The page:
To Arthur Campbell
Richmond Feby 17th. 1781.
I have received your several favours by Mr. Lathim and am much pleased at the happy issue of the expedition against the Cherokees. I wish it to be used for the purpose of bringing about peace, which under our present circumstances is as necessary for us as it can possibly be to them. If you can effect this a right should be reserved of building a fort at the confluence of Holston and Tannissee: a matter which we must refer to Congress as it lies not within our boundary. The prisoners you have taken had better be kept for the purpose of exchanging for any of ours taken by them. Should any surplus be on hand at the conclusion of peace they should be given up. Nancy Ward seems rather to have taken refuge with you. In this case her inclination ought to be followed as to what is done with her. As by our Laws the pay of Militia is made the same with that of the Continental troops, and that by a resolution of Congress is to be in the new money of Mar: 18. 1780, or in old money at 40 for 1. I apprehend you will be paid at that rate. By a late arrangement the Commissary is directed to have a Deputy in every County. I hope that by their means the Militia may henceforward be better supplied with provisions when proceeding on an expedition. The fort at Powell’s Valley you will please to proceed on. We approve of the company you have raised for patrolling against the Indians and garrisoning the fort.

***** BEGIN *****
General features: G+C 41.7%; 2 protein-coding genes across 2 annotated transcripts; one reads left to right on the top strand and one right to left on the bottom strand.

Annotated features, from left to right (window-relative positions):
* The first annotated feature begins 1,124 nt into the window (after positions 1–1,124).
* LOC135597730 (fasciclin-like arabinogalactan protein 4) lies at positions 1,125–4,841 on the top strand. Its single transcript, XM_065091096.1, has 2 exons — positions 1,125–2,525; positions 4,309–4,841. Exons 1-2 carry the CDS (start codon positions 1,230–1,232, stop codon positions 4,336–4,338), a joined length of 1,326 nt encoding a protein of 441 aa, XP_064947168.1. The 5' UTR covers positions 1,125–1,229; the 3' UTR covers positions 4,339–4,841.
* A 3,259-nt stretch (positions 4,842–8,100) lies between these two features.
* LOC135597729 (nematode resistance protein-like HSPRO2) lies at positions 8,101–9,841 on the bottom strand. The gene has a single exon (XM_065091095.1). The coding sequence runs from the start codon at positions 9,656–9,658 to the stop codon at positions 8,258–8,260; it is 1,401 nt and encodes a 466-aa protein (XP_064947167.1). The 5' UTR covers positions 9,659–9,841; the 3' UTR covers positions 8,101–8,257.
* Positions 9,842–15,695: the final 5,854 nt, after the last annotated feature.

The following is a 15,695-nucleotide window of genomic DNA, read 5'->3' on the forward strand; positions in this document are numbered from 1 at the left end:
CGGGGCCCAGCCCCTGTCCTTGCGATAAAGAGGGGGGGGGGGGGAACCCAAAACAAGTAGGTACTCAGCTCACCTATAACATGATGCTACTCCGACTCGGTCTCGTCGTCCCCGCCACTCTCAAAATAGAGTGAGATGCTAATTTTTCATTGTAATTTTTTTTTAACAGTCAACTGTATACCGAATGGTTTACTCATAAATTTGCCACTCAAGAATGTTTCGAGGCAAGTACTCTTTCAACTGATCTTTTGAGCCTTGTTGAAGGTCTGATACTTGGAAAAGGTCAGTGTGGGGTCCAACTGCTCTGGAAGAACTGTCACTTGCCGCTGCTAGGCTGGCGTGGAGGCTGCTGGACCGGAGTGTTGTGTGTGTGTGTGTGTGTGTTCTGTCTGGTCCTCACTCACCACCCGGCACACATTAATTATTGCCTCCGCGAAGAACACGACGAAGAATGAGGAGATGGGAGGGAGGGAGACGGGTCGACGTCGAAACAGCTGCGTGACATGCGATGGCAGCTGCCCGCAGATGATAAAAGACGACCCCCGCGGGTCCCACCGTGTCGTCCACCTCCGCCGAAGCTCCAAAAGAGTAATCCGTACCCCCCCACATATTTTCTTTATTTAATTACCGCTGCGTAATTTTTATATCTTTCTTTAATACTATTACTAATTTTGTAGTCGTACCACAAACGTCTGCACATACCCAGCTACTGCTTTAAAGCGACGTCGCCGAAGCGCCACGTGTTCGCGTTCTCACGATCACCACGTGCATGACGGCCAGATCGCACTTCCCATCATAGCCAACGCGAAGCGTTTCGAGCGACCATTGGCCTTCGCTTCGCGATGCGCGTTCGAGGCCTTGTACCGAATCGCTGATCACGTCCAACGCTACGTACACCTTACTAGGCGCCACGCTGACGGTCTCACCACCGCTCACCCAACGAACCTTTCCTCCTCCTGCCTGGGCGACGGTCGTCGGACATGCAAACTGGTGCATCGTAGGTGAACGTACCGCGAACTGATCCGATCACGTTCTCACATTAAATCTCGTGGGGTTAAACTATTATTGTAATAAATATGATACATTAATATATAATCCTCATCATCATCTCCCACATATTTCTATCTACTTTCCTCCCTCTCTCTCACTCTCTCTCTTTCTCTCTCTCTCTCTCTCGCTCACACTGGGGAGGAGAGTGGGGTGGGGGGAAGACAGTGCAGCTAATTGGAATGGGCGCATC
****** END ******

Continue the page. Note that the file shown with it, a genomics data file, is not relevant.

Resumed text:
I am with much respect Sir Your Most obedt. Servt.,
Tr (DLC: PCC, No. 71, ii); signed by TJ and transmitted in his letter to Huntington of this date; endorsed. FC (Vi). Tr (DLC).
Your several favours: Presumably Campbell’s letters of 15, 27 Jan., 2 Feb. 1781.